Safe and Together Model Advocacy Institute Participant Shares Changes in Practice
The feedback we have received from Advocacy Institute participants in Florida has been overwhelmingly positive, and in many ways has even exceeded our expectations. Many of the participants have indicated an increase in their confidence in working with child welfare and voiced increased skills in working with child welfare-involved clients. Seasoned advocates are expressing that they feel a renewed passion in their work and newer advocates state that they are feeling more confident and capable in their roles. We have heard from many advocates that they feel better able to identify and support mothers’ parenting strengths and advocate for child welfare-involved clients. Participants have also expressed that using the perpetrator pattern-based approach inherent in the Safe and Together Model and the associated practice tools, has empowered them to work more collaboratively with child welfare, and help child welfare focus more on effective interventions with domestic violence perpetrators.
A journal entry from one of the participants captures many of themes we are hearing from the participants:
“We are doing all of our staff trainings in April and then our trainings with Child Welfare in May. We did our first training this past Monday with our fellow advocates as part of our weekly meeting. I was feeling a little nervous. I think that I am gaining a better understanding of how to use the model, but I wasn’t sure if I would be able to facilitate training on the model without getting stumped. The training was awesome! The staff was much more engaged than I expected and we had a lovely conversation on identifying a survivor’s strengths. Everyone had something to say and provided really good examples. I am really looking forward to next week when we will do Module 2.
In addition to the trainings, I also have been getting some really positive feedback from Child Welfare. My communication with (child protection investigators) is getting better because I feel more confident and I think that allows me to be more validating of their feelings and to work with them, instead of automatically having defenses up. In the past week, I have received emails from supervisors at our (community based care agency) who I communicate with regularly regarding client referrals. In these emails, they have thanked me for having such open and supportive communication. I feel that Safe and Together is allowing me to be better at my job. I am not only learning tools to better support and advocate for clients, but I am also learning how to work with agencies that have stereotypically been at odds with ours. It is very empowering to feel the unification of services happening to better support moms and their children. When I know that I have to reach out to a (child welfare) worker, I don’t get the nerves and anxiety that I used to. Instead of putting off contacting them, which doesn’t help anyone, I am able to be much more proactive because I can communicate my needs, my client’s needs, and address their needs/concerns without having to be defensive or without feeling like I get shut down. I don’t take the potential criticism as personally as I used to because I know how to speak in their language which allows me to use their tools to support and advocate for a mother.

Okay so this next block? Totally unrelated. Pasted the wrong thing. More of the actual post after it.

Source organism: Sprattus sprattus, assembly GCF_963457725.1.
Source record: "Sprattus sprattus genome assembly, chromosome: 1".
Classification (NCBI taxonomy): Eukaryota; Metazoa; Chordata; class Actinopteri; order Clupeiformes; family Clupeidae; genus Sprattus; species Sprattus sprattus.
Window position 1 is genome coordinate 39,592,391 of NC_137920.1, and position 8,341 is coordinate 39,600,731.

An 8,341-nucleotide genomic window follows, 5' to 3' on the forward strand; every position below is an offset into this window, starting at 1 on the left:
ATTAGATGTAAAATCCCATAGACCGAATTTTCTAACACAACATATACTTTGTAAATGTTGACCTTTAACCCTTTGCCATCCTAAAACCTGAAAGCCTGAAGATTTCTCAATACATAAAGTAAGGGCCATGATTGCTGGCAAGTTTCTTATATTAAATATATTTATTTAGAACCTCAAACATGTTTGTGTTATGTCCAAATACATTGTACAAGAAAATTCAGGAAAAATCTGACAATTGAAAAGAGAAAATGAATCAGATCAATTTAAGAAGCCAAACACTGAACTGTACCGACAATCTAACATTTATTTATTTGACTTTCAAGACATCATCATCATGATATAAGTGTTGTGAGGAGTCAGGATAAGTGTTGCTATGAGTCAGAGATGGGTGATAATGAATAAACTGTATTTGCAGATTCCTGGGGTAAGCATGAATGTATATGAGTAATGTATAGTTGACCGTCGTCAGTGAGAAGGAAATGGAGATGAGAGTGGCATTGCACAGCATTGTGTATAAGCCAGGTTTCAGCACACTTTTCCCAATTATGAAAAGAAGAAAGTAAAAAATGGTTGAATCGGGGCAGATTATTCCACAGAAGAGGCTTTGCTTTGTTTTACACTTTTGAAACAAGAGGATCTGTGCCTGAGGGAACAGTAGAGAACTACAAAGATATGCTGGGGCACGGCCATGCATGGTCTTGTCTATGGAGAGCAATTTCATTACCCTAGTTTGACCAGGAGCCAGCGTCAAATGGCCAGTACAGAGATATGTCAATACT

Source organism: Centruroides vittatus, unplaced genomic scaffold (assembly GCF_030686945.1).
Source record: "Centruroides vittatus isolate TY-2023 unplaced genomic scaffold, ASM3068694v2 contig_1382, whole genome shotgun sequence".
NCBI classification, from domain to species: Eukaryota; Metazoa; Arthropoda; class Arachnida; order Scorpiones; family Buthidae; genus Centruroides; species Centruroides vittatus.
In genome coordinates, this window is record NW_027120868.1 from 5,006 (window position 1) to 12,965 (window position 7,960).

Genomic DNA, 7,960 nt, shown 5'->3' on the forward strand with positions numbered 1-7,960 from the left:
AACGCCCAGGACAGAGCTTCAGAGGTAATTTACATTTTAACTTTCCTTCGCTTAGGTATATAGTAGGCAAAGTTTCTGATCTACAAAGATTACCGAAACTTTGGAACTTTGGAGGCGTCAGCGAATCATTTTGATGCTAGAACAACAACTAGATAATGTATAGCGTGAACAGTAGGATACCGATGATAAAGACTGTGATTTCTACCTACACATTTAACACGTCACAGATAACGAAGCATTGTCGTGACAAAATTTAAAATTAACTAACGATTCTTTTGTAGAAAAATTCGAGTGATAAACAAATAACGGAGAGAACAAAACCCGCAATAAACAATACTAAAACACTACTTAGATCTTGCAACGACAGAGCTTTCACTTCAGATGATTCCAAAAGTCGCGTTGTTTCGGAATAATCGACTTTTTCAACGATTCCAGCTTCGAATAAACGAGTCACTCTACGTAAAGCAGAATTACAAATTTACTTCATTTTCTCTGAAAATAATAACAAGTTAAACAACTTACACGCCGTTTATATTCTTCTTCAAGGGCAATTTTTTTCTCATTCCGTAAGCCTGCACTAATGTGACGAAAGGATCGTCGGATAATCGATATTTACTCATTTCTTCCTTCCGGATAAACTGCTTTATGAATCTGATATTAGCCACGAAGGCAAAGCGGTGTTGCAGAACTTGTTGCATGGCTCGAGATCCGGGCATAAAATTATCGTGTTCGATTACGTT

I can also work better with the referred mothers. I understand the child welfare system better because of this training, which allows me to engage the moms in conversations about (Child Welfare) without having to only validate the survivor. I can also give moms the tools in the language (Child Welfare) will understand. Before I would lean more towards intervening and advocating because I wasn’t sure how to give the mom tools to work with them effectively. I can still intervene if needed or as additional support, but I am seeing that it is useful to talk in a language that remains consistent across the board. Obviously the survivors are just as concerned with their children’s safety as (Child Welfare) is. I have learned that by pivoting the behavior back to the perpetrator (and discussing it as a parenting choice), it really opens up conversation. I hear a lot that he is abusive to mom but that he loves the children. When I suggest that the way he treats her is also a parenting choice because it puts the children in danger even if they aren’t home, moms respond really well to this. It seems like a barrier goes down because it does not seem like they have to lie to protect their children (from being removed from the home). I am showing them that they are being protective and putting the focus on his behavior. It has really made me a better, more confident advocate. I am really excited to continue using this model with clients, other advocates, and child welfare. I am a little nervous about training child welfare but I am also excited to have this conversation with the confidence that I am gaining.”
Our next Advocacy Institute is planned for September 2014. The location is still be determined. If you have questions about participating in it, please contact Bridget Reilly at firstname.lastname@example.org. If you want to read more about the Institute: http://endingviolence.com/our-products/training/advocate-institute/